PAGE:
Referring now to FIG. 1, therein is shown a planting unit 10 to be drawn across a field in a forward direction as indicated by "F". The planting unit 10 generally includes a main frame 12 supporting the following components: A seed hopper 14 and a fertilizer hopper 16; a seed metering unit 18 which receives kernels from seed hopper 14; a furrow opening device 20; a gage wheel assembly 22 pivotally connected to the main frame 12 providing various planting positions with respect to the furrow opening device 20; a furrow closing device 24 which covers the deposited kernels with soil and a seed boot 26 which receives kernels 28 from the seed metering unit 18 and directs them into the opened furrow 30. The resilient seed firming member 44 is shown in a flexed position. The flex may be caused by a portion of the weight of the planter forcing member 44 against the soil or other means may be used to apply pressure to the member 44 at the bottom of the furrow.
Referring now to FIG. 3, a cross-sectional view of an opened furrow 30' is shown. In this depiction, a conventional double disk opener (not shown) has formed an ideal furrow in perfect moisture soil, having smooth converging vertical walls 32 with little or no soil residuals 34 located in the furrow apex 36 of the furrow 30' and the best soil moisture content available. A kernel 38 is shown deposited at the proper depth awaiting the closing operation. FIG. 4 illustrates a cross-sectional view of an opened furrow 30" having jagged converging vertical walls 40 resulting from forward movement of opener in drier or other less than optimum soil conditions. Soil residuals 34 from the jagged converging vertical walls 40 accumulate at the furrow apex 36 of the opened furrow 30", causing air pockets 42 and improper depth placement of the kernel 38 when the furrow is closed by the normal closing means.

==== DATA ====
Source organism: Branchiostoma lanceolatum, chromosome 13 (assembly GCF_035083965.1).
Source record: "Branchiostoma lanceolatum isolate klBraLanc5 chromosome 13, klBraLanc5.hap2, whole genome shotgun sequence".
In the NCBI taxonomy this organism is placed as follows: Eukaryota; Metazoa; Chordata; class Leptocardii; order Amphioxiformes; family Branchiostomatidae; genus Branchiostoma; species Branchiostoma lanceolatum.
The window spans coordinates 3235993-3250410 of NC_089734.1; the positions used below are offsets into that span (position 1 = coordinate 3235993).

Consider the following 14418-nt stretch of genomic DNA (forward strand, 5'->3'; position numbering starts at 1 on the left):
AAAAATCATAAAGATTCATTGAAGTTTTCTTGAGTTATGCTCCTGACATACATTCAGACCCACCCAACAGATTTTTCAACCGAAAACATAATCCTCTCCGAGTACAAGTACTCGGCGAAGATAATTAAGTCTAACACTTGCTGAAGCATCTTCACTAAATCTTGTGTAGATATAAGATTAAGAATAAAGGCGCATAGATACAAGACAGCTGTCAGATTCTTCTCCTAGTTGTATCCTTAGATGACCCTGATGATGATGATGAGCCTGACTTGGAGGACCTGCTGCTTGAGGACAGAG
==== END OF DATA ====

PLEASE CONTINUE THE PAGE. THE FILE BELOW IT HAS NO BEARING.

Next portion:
Referring to FIG. 2, an enlarged view of the seed deposit area is shown, with a resilient seed firming attachment 44 fastened by any suitable means such as bolt 27 to the seed tube 26 or other suitable positions on the planter assembly, such as to a seed boot (not shown) in a manner as shown in Highland or Long, to permit flexing and resist the force applied to the seed tube 26 or boot by attachment 44 when flexed. The attachment 44 is placed in a position trailing the discharge opening 46 of the seed tube 26. The resilient seed firming attachment 44 may be cylindrically shaped having a free end 48 which may be sized to readily conform to the bottom of the furrow, extending past the lowermost portion 50 of the seed tube 26. The first section of attachment 44, fastened to the seed tube 26, may be of a rectangular shape at the fastening end. The second section of attachment section 44, may be a generally cylindrical shape for flexing. The third section of a shape generally conforming to the furrow shape, but in contact with only the bottom and the lower portion of the furrow side walls. The length of the attachment 44 from exit of seed tube 26 to free end 48 is sufficient to accommodate all planting depths desired. Other geometric configurations may be utilized to accomplish the function of seed firming.
The seed firming attachment 44 may be formed from a plastic or metal members comprising essentially three sections or a number of pieces. The attachment may be of one piece or each section may be formed separately and joined together to perform its function. The first section, including said first end, does not flex. The second or middle section is flexible and may be forced by pressure into a flexed or curved position. In all cases, the flexing section needs adequate memory to return to its unflexed position when flexing pressure is removed. The third section including the second or free end also does not flex. The third section needs to be formed from smooth and abrasion resistant material for best operation.